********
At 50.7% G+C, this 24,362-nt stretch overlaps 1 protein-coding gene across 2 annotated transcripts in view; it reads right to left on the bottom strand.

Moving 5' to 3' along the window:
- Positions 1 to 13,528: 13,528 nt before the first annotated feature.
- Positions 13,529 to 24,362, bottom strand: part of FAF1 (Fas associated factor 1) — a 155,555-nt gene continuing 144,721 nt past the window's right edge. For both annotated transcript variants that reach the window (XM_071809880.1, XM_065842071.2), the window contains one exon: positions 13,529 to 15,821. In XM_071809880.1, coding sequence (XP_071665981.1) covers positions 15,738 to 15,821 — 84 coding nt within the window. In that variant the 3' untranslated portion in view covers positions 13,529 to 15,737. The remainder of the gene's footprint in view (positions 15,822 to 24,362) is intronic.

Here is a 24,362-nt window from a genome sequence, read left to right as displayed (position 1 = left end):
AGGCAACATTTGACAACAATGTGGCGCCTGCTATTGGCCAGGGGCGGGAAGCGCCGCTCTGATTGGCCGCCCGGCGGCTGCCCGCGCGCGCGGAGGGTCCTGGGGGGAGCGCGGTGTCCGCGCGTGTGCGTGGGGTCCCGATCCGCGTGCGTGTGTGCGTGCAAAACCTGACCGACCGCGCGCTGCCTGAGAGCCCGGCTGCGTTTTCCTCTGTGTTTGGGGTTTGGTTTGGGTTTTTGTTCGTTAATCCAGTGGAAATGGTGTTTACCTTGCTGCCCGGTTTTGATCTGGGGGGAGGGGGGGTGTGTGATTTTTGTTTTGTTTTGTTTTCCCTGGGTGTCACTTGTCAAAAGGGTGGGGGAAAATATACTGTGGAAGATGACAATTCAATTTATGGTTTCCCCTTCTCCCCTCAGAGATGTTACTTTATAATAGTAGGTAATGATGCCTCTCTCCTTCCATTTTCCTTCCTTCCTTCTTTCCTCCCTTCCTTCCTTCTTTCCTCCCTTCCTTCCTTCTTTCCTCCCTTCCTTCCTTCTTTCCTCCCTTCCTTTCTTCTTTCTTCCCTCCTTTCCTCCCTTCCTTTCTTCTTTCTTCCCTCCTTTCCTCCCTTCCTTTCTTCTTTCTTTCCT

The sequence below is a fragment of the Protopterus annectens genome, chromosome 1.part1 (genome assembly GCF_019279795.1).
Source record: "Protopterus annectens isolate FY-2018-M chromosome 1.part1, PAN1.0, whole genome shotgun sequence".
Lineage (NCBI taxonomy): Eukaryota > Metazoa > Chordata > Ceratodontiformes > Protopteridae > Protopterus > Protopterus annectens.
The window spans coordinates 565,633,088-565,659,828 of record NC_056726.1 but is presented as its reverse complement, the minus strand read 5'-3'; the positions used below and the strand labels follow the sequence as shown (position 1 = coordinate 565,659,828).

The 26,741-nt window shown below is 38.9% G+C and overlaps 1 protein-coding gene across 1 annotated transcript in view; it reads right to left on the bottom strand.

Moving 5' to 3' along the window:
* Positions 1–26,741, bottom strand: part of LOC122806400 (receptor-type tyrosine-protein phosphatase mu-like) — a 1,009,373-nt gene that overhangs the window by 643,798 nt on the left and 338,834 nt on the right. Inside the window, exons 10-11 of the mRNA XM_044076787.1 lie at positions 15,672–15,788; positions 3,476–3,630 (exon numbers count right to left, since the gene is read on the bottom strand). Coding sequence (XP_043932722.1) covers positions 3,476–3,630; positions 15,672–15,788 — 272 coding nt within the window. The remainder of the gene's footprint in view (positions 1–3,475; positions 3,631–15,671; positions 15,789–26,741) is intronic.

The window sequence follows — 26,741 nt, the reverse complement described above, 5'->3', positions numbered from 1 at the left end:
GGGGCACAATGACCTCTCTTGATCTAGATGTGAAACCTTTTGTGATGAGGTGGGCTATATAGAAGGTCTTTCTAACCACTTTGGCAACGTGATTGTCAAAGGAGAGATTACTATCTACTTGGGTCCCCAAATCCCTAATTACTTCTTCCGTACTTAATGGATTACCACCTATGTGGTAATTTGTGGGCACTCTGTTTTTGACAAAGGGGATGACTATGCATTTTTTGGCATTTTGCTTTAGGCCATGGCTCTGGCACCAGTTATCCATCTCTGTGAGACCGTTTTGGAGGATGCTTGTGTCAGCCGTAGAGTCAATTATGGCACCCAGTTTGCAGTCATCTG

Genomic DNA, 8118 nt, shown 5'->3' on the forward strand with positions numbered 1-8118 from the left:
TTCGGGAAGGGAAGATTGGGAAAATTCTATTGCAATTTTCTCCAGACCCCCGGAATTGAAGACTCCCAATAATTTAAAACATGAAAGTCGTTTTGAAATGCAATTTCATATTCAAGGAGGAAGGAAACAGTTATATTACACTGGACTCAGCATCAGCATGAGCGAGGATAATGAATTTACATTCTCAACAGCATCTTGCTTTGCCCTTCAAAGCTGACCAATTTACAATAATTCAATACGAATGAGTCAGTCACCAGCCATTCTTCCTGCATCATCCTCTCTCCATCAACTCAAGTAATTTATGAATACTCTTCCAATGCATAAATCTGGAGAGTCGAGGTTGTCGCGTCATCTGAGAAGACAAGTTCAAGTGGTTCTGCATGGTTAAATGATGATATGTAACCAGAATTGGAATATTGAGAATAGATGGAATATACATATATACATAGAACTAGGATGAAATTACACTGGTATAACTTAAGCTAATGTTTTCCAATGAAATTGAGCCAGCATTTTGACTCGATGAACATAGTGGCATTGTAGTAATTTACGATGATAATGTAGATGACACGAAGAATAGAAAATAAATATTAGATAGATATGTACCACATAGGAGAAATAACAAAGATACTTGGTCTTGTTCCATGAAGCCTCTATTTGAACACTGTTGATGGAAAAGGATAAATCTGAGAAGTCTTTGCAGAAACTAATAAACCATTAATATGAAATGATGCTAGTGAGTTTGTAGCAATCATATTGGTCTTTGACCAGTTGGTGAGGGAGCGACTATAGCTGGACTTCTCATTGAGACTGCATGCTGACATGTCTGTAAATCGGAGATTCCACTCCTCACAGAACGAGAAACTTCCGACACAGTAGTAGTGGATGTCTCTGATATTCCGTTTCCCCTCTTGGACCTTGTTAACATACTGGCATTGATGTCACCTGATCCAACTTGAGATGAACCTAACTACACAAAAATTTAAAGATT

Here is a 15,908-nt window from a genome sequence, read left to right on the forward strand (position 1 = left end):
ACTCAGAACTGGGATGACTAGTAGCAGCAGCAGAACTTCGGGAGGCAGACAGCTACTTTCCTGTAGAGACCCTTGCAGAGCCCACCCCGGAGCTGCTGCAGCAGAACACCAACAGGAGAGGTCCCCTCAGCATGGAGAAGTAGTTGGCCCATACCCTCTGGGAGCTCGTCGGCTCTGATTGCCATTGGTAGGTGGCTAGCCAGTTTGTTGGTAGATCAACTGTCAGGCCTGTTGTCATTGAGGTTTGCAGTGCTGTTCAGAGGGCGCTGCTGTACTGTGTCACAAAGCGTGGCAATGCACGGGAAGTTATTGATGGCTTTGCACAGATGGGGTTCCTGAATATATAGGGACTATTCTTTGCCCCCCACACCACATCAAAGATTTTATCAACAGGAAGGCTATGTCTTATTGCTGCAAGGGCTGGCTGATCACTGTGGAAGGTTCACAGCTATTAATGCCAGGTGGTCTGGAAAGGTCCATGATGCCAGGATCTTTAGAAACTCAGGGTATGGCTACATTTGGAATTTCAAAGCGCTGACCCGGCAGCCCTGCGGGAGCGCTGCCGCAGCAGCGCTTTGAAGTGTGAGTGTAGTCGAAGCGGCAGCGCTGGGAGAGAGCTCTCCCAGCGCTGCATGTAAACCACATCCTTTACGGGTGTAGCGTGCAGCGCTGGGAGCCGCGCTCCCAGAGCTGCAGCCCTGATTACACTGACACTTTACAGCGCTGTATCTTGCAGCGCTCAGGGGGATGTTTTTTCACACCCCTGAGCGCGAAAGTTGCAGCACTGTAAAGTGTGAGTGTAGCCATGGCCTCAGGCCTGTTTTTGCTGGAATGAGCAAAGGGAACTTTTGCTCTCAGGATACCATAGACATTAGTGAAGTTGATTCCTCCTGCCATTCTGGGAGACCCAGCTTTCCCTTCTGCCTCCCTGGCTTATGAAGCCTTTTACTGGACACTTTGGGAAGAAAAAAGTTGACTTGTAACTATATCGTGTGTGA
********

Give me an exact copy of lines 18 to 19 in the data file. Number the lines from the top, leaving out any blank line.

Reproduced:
Here is a 15,908-nt window from a genome sequence, read left to right on the forward strand (position 1 = left end):
ACTCAGAACTGGGATGACTAGTAGCAGCAGCAGAACTTCGGGAGGCAGACAGCTACTTTCCTGTAGAGACCCTTGCAGAGCCCACCCCGGAGCTGCTGCAGCAGAACACCAACAGGAGAGGTCCCCTCAGCATGGAGAAGTAGTTGGCCCATACCCTCTGGGAGCTCGTCGGCTCTGATTGCCATTGGTAGGTGGCTAGCCAGTTTGTTGGTAGATCAACTGTCAGGCCTGTTGTCATTGAGGTTTGCAGTGCTGTTCAGAGGGCGCTGCTGTACTGTGTCACAAAGCGTGGCAATGCACGGGAAGTTATTGATGGCTTTGCACAGATGGGGTTCCTGAATATATAGGGACTATTCTTTGCCCCCCACACCACATCAAAGATTTTATCAACAGGAAGGCTATGTCTTATTGCTGCAAGGGCTGGCTGATCACTGTGGAAGGTTCACAGCTATTAATGCCAGGTGGTCTGGAAAGGTCCATGATGCCAGGATCTTTAGAAACTCAGGGTATGGCTACATTTGGAATTTCAAAGCGCTGACCCGGCAGCCCTGCGGGAGCGCTGCCGCAGCAGCGCTTTGAAGTGTGAGTGTAGTCGAAGCGGCAGCGCTGGGAGAGAGCTCTCCCAGCGCTGCATGTAAACCACATCCTTTACGGGTGTAGCGTGCAGCGCTGGGAGCCGCGCTCCCAGAGCTGCAGCCCTGATTACACTGACACTTTACAGCGCTGTATCTTGCAGCGCTCAGGGGGATGTTTTTTCACACCCCTGAGCGCGAAAGTTGCAGCACTGTAAAGTGTGAGTGTAGCCATGGCCTCAGGCCTGTTTTTGCTGGAATGAGCAAAGGGAACTTTTGCTCTCAGGATACCATAGACATTAGTGAAGTTGATTCCTCCTGCCATTCTGGGAGACCCAGCTTTCCCTTCTGCCTCCCTGGCTTATGAAGCCTTTTACTGGACACTTTGGGAAGAAAAAAGTTGACTTGTAACTATATCGTGTGTGA